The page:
Originally placed in a pile of limestone it is reputedly the site at which Hodge of Ferry captured and slayed a notorious brawn – the brawn of Brancepeth – a wild boar that terrorised the County Durham countryside. The brawn story may have been embelished by the famed Durham historian Robert Surtees who lived at Mainsforth just east of Ferryhill. Surtees was the first to record the story.
Cleves Cross is more likely a medieval boundary marker of some kind or of some religious significance and although what remains is unremarkable to look at, is certainly intriguing. The Cleves Cross name perhaps derives from ‘cliff’ or ‘cleave’ and the view here (from a gap in the hedgerow) looks out towards the sudden cleft of the valley of ‘The Carrs’ (or North Skerne) to the east, where we can see the dolomite quarry works of Thrislington to the east, the Cleveland Hills to the south and to the north Quarrington Hill and Penshaw Monument.
Mining at Ferryhill
The Collieries of Ferryhill were situated at Mainsforth to the east and at East Howle along the road north from Cleves Cross. Mainsforth Colliery operated from 1873 to 1968 and its owners included the Mainsforth Coal Company, the Carlton Iron Company and Dorman Long. East Howle Colliery operated from 1872 to 1905 and its owners also included the Carlton Iron Company.
Ferryhill’s most recent and best known colliery was the Dean and Chapter Colliery named from being on lands belonging to Durham Cathedral which were worked from 1905 to 1966. The colliery was initially owned by Bolckow and Vaughan, later by Dorman Long and then in 1947 along with all other British collieries was nationalised and came under the ownership of the National Coal Board.
There were never any major disasters at the Dean and Chapter Colliery as there were at many other collieries throughout the region but it still managed to claim the lives of 177 men during its 61 year working life. The colliery site is now marked by the Dean and Chapter Industrial Estate on the north side of Ferryhill.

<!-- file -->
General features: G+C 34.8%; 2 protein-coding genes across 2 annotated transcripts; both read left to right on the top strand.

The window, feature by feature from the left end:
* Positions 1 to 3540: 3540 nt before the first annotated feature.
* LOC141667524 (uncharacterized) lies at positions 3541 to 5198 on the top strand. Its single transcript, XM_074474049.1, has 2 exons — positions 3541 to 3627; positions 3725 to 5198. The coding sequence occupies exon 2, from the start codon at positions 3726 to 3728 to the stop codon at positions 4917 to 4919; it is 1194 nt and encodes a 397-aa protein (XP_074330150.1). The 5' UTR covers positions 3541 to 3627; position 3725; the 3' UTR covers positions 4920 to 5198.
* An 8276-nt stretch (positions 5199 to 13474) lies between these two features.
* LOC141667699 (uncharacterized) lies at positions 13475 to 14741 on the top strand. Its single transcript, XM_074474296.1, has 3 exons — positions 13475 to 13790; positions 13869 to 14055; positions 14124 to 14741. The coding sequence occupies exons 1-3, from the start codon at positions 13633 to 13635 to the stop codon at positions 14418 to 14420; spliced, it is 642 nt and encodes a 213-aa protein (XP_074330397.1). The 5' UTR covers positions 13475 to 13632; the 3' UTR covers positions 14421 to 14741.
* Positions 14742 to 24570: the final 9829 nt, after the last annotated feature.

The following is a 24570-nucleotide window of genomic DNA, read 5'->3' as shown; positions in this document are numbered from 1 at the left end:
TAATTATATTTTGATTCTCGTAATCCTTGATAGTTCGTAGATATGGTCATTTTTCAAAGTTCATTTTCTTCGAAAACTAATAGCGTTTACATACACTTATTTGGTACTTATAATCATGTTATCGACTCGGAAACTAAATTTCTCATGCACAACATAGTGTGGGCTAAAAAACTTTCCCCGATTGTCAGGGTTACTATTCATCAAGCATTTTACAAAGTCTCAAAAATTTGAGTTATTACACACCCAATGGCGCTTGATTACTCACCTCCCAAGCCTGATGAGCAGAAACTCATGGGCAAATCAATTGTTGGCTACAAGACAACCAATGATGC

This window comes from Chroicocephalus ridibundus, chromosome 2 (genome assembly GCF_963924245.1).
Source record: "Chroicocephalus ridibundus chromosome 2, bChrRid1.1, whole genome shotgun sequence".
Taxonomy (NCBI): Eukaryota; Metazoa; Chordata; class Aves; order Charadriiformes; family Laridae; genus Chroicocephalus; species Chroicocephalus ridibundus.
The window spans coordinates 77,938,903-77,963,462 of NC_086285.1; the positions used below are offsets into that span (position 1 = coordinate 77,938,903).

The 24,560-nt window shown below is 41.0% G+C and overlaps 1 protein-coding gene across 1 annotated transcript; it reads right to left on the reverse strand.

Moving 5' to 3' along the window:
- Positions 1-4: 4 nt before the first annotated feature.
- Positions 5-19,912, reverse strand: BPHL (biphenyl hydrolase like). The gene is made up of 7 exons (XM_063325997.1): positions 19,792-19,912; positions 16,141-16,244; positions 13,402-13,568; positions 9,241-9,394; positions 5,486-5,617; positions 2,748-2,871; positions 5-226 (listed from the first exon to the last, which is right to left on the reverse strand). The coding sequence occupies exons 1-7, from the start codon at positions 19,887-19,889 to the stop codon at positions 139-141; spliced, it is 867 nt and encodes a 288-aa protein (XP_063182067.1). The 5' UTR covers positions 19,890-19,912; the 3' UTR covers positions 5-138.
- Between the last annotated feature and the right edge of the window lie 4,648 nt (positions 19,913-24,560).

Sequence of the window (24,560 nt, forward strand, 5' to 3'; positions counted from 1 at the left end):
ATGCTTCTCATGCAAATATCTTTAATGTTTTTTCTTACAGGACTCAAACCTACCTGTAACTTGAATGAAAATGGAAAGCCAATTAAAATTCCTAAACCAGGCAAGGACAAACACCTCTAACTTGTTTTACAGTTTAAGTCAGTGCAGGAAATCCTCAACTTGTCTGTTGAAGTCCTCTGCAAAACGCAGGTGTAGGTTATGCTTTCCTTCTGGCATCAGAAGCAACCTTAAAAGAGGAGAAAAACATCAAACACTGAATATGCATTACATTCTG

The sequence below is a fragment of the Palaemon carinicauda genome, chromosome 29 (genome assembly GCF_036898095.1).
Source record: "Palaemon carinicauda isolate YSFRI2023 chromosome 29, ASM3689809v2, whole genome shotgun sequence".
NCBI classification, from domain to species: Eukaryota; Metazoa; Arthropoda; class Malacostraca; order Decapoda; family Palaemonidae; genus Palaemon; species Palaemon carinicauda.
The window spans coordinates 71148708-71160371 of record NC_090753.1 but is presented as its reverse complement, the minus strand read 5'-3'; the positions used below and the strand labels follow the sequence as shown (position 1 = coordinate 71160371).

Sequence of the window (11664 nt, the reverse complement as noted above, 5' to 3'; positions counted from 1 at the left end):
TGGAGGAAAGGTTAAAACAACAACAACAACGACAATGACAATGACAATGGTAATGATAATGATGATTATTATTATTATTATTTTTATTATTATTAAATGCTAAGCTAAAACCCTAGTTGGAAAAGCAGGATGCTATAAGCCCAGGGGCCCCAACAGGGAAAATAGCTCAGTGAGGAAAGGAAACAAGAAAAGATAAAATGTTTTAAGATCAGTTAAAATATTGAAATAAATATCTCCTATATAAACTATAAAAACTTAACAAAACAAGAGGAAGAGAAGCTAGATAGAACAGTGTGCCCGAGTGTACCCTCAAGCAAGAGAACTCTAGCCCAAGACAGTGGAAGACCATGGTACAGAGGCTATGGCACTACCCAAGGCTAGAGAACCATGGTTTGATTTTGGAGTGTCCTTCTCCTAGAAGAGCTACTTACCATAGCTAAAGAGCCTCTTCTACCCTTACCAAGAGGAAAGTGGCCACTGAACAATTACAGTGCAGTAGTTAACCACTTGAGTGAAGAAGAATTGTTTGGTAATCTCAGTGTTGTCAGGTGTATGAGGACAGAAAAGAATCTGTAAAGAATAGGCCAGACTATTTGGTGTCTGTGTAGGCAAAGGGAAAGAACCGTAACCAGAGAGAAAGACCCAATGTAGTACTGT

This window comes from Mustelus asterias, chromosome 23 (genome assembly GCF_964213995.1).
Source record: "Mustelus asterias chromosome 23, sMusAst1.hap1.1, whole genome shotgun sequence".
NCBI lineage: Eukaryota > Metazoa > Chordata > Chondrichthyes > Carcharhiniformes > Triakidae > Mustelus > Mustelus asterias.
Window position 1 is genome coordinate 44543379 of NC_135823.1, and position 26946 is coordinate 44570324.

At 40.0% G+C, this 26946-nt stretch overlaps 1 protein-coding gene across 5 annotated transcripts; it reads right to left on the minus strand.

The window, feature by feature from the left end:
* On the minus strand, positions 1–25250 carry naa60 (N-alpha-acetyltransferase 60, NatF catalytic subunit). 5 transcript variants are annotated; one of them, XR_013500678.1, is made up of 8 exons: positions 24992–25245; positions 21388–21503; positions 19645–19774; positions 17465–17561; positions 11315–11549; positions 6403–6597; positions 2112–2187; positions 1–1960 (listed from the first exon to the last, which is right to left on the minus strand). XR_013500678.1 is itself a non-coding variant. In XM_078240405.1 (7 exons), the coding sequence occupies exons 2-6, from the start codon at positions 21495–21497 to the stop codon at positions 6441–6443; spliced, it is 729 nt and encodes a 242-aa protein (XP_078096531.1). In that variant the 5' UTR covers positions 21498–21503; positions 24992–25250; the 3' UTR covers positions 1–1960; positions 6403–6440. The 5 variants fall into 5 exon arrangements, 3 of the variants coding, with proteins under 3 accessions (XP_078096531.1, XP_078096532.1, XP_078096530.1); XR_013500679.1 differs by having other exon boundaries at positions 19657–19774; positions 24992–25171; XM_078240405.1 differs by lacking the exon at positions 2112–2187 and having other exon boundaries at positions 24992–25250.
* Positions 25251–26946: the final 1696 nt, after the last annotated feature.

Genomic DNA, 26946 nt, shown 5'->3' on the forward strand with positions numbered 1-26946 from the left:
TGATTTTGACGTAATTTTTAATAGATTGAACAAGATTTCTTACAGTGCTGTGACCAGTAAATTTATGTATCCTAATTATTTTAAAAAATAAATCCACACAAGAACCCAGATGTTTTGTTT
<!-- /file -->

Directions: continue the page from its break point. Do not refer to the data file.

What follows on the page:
Brass Farm Murders
In the open countryside between Ferryhill’s Dean and Chapter Industrial Estate and Spennymoor’s Merrington Lane Industrial Estate to the west, is High Hill House Farm, the scene of a famous seventeenth century murder. Back in those days the farm was called Brass Farm from the family that owned it and it was members of this family who were the victims of a particularly violent and gruesome murder.
The intended victim was possibly Jane Brass aged about 20, who was seemingly very beautiful and attracted much attention from the lads in the neighbourhood. One such lad seems to have been a farm hand, Andrew Mills, who was Jane’s age but perhaps had the mental age of a younger boy, as he had been a close play-friend of Jane’s younger, 10-year-old sister, Elizabeth.
In January 1683 while the parents of the household were away, events unknown unfolded, that culminated in Mills chasing Jane and her brother John who both took refuge in her room and bolted the door. Mills broke the door with an axe, breaking Jane’s arm in the process and then, gaining access, grappled with the 17-year-old brother, striking him with an axe on the head, fracturing his skull, then cutting his throat before killing Jane in a similar fashion.
According to Mills’ account, little Elizabeth was screaming and attempted to spare her own life by offering Mills food and toys to appease him. It worked at first but as he departed, leaving her alive he claimed to hear the voices of demons commanding him to kill her too and unfortunately she too, would lose her life.
Mills initially pleaded his innocence but subsequently confessed and was executed at Dryburn near Durham in August 1683. His tarred body was then gibbeted – hung in a cage and left to rot – about a mile north of Ferryhill within sight of the murders. The victims were buried in the churchyard at Kirk Merrington where for some reason, shortly afterward, the word ‘murdered’ describing the nature of their deaths was scratched off on the tombstone and replaced with the word ‘executed’.